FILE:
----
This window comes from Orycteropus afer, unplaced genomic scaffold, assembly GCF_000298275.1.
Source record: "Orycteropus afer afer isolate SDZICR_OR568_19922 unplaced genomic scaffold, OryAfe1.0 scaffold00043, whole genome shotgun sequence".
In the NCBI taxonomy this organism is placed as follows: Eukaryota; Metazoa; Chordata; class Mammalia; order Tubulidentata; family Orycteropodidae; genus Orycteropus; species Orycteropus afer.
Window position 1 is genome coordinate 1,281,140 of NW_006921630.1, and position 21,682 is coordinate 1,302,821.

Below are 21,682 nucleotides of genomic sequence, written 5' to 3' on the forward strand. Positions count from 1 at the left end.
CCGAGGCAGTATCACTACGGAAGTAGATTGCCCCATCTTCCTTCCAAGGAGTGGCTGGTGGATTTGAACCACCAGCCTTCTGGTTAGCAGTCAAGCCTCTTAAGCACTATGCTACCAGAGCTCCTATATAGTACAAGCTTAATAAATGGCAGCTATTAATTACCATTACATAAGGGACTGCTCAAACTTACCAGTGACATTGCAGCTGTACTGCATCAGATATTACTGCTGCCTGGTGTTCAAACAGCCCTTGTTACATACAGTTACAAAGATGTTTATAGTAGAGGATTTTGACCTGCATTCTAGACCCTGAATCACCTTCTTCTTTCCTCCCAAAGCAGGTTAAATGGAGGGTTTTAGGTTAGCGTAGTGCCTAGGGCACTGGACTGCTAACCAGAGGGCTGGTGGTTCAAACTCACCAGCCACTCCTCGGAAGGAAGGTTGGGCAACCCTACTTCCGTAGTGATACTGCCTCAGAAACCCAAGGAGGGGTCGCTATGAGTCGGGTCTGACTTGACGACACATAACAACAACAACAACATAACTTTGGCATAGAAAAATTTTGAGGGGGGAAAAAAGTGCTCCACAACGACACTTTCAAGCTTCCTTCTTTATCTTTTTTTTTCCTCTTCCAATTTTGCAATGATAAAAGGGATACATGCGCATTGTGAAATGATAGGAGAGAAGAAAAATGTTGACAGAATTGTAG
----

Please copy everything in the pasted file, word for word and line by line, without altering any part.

This window comes from Orycteropus afer, unplaced genomic scaffold, assembly GCF_000298275.1.
Source record: "Orycteropus afer afer isolate SDZICR_OR568_19922 unplaced genomic scaffold, OryAfe1.0 scaffold00043, whole genome shotgun sequence".
In the NCBI taxonomy this organism is placed as follows: Eukaryota; Metazoa; Chordata; class Mammalia; order Tubulidentata; family Orycteropodidae; genus Orycteropus; species Orycteropus afer.
Window position 1 is genome coordinate 1,281,140 of NW_006921630.1, and position 21,682 is coordinate 1,302,821.

Below are 21,682 nucleotides of genomic sequence, written 5' to 3' on the forward strand. Positions count from 1 at the left end.
CCGAGGCAGTATCACTACGGAAGTAGATTGCCCCATCTTCCTTCCAAGGAGTGGCTGGTGGATTTGAACCACCAGCCTTCTGGTTAGCAGTCAAGCCTCTTAAGCACTATGCTACCAGAGCTCCTATATAGTACAAGCTTAATAAATGGCAGCTATTAATTACCATTACATAAGGGACTGCTCAAACTTACCAGTGACATTGCAGCTGTACTGCATCAGATATTACTGCTGCCTGGTGTTCAAACAGCCCTTGTTACATACAGTTACAAAGATGTTTATAGTAGAGGATTTTGACCTGCATTCTAGACCCTGAATCACCTTCTTCTTTCCTCCCAAAGCAGGTTAAATGGAGGGTTTTAGGTTAGCGTAGTGCCTAGGGCACTGGACTGCTAACCAGAGGGCTGGTGGTTCAAACTCACCAGCCACTCCTCGGAAGGAAGGTTGGGCAACCCTACTTCCGTAGTGATACTGCCTCAGAAACCCAAGGAGGGGTCGCTATGAGTCGGGTCTGACTTGACGACACATAACAACAACAACAACATAACTTTGGCATAGAAAAATTTTGAGGGGGGAAAAAAGTGCTCCACAACGACACTTTCAAGCTTCCTTCTTTATCTTTTTTTTTCCTCTTCCAATTTTGCAATGATAAAAGGGATACATGCGCATTGTGAAATGATAGGAGAGAAGAAAAATGTTGACAGAATTGTAG